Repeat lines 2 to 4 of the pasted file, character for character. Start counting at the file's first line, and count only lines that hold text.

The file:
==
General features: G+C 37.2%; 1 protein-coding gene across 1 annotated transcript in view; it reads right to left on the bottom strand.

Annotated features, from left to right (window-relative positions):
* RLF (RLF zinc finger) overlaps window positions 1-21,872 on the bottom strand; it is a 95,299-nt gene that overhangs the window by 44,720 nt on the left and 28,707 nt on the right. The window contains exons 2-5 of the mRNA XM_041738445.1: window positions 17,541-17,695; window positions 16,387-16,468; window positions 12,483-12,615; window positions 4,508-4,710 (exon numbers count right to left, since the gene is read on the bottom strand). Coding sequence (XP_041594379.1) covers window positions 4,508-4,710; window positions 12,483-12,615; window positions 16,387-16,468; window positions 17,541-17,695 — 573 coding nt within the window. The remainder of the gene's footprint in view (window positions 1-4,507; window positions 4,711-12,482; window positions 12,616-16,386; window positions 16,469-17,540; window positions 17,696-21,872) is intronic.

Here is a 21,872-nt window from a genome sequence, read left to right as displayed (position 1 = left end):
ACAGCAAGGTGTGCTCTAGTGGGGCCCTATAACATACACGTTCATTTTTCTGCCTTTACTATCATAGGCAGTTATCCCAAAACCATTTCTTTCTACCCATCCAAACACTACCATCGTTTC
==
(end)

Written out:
Annotated features, from left to right (window-relative positions):
* RLF (RLF zinc finger) overlaps window positions 1-21,872 on the bottom strand; it is a 95,299-nt gene that overhangs the window by 44,720 nt on the left and 28,707 nt on the right. The window contains exons 2-5 of the mRNA XM_041738445.1: window positions 17,541-17,695; window positions 16,387-16,468; window positions 12,483-12,615; window positions 4,508-4,710 (exon numbers count right to left, since the gene is read on the bottom strand). Coding sequence (XP_041594379.1) covers window positions 4,508-4,710; window positions 12,483-12,615; window positions 16,387-16,468; window positions 17,541-17,695 — 573 coding nt within the window. The remainder of the gene's footprint in view (window positions 1-4,507; window positions 4,711-12,482; window positions 12,616-16,386; window positions 16,469-17,540; window positions 17,696-21,872) is intronic.

Here is a 21,872-nt window from a genome sequence, read left to right as displayed (position 1 = left end):